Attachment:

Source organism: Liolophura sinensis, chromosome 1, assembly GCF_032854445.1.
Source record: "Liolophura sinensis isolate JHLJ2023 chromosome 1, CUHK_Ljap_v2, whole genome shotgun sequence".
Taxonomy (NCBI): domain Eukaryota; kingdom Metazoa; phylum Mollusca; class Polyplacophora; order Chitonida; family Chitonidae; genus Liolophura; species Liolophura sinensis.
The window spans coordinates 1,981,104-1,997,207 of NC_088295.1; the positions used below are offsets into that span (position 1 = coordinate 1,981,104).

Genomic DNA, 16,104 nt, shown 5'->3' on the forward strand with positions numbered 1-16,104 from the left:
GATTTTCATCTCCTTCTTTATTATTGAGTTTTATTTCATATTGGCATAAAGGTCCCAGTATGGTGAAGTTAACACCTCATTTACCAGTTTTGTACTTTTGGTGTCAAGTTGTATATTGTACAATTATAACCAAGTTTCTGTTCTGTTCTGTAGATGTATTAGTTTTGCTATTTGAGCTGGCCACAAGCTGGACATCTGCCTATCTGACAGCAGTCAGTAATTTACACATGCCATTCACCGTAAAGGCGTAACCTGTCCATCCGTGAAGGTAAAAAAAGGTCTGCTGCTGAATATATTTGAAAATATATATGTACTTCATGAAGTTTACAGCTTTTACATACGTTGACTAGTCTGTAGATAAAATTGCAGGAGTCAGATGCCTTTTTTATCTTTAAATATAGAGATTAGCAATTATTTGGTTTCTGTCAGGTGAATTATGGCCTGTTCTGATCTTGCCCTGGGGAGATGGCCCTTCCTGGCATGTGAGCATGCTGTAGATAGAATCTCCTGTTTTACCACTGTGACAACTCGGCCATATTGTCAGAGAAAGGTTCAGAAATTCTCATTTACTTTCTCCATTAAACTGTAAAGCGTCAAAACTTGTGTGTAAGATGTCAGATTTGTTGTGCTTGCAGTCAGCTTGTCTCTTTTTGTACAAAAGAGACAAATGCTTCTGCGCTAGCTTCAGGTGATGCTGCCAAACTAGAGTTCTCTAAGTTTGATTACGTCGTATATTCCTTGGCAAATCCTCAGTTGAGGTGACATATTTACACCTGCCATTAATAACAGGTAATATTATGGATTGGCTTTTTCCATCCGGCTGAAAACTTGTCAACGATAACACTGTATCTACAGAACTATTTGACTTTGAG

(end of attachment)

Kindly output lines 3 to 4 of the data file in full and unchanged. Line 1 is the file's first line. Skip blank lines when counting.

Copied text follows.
Taxonomy (NCBI): domain Eukaryota; kingdom Metazoa; phylum Mollusca; class Polyplacophora; order Chitonida; family Chitonidae; genus Liolophura; species Liolophura sinensis.
The window spans coordinates 1,981,104-1,997,207 of NC_088295.1; the positions used below are offsets into that span (position 1 = coordinate 1,981,104).